Department

Dr. David W. Staniforth (1919-1984) was a pioneer in the field of weed science. His research efforts helped to shape the effective weed control systems used by farmers today. His experience spanned the development of modern herbicide technology, beginning with work on the mode of action of 2,4-D and continuing through refinements in weed control systems including the development of weed control for conservation tillage.

By Ellen Bombella, College of Agriculture and Life Sciences Communications Service

Ken Moore led the development of a distance education program in agronomy 19 years ago and this year he received the College of Agriculture and Life Sciences Distance Education in Teaching Award for his hard work.

There have been a lot of changes in technology since Moore started the program. One of the first roadblocks was the students' ability to access the internet. When the program began in 1998, it was very expensive for students to use the internet and online courses were not common.

by Ellen Bombella, College of Agriculture and Life Sciences Communications Service

Sotirios Archontoulis' curiosity about crops, soil and weather started at a very young age when he was growing up in Greece. He remembers going to the fields with his father, who was a farmer, in the heat of the afternoon to see if the crops needed watered.

"I thought to myself, there has to be a better way than this," Archontoulis said. "I was motivated to pursue agronomy because the farmers had to make important decisions without help."

Mike Owen grew up in Ames. His dad was a faculty member for the Atomic Energy Commission during the “Little Ankeny Project.”

“I grew up one house down from David Staniforth,” says Owen. “I started working on his crew in high school.”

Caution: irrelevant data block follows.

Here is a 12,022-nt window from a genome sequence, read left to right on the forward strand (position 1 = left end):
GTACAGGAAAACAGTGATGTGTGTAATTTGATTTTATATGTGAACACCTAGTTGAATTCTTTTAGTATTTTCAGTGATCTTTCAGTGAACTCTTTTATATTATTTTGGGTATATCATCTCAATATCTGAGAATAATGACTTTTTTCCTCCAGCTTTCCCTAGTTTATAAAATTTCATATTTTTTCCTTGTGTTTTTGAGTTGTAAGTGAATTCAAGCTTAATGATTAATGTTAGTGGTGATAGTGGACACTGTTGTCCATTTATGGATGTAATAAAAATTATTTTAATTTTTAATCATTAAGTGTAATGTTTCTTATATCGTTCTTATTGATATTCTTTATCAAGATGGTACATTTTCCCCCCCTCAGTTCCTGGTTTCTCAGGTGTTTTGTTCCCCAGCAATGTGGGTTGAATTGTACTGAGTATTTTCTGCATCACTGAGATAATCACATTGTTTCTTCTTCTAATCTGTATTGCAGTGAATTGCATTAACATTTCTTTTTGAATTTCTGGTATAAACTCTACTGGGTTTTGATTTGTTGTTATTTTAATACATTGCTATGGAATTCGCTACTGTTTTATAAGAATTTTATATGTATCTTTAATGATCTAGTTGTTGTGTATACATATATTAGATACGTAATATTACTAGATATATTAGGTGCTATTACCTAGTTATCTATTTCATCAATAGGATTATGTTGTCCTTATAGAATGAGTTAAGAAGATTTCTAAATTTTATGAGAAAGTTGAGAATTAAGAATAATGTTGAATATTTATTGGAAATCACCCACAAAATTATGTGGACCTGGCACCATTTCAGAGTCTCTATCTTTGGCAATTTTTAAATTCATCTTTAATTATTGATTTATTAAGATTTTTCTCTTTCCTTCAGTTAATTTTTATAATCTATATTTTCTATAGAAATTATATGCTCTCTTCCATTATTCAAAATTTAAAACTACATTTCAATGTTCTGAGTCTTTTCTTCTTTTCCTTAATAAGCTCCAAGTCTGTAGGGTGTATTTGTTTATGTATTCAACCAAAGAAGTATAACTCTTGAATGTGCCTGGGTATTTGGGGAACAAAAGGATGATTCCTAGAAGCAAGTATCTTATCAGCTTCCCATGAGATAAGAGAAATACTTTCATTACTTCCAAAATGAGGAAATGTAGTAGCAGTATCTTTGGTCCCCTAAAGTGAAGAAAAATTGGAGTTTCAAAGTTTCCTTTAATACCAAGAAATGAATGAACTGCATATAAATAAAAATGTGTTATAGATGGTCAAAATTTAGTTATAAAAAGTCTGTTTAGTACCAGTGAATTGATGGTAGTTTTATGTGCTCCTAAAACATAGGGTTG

After high school, he became a botany major at Iowa State. In 1970 he left Iowa State for a wrestling scholarship at another university. Due to an injury he gave up the scholarship and was drafted for the Vietnam War in 1971. Owen did a pre-induction physical and was accepted into the Army. He returned to Iowa State Spring Semester of 1971 and regained his student deferment.

The Science Center of Iowa hosted a STEM for Girls event February 10. Groups in our department hosted two different booths.

Michelle Graham and Jamie O'Rourke's team, our affiliates from the USDA, taught kids about DNA extraction using strawberries. Here in Agronomy, Michelle and Jamie use similar technology to research soybeans.

A group of our ag meteorology graduate students also attended and helped the kids build their own an anemometer to measure the speed of wind.

Graduate student Kevin Falk also germinated seedlings with different root structures for everyone to see.

The Iowa State College of Agricultural and Life Sciences awards are selected each semester to highlight the excellent contributions of faculty and staff. The Department of Agronomy won several awards for the Spring 2018 semester. All awards will be given at the awards ceremony held March 8 at 4:10 pm in the Sun Room of the Memorial Union. Congratulations to the following Agronomy faculty and staff on a job well done:

 

Ken Pecinovsky, superintendent of the Nashua research farm - P&S Award of Excellence

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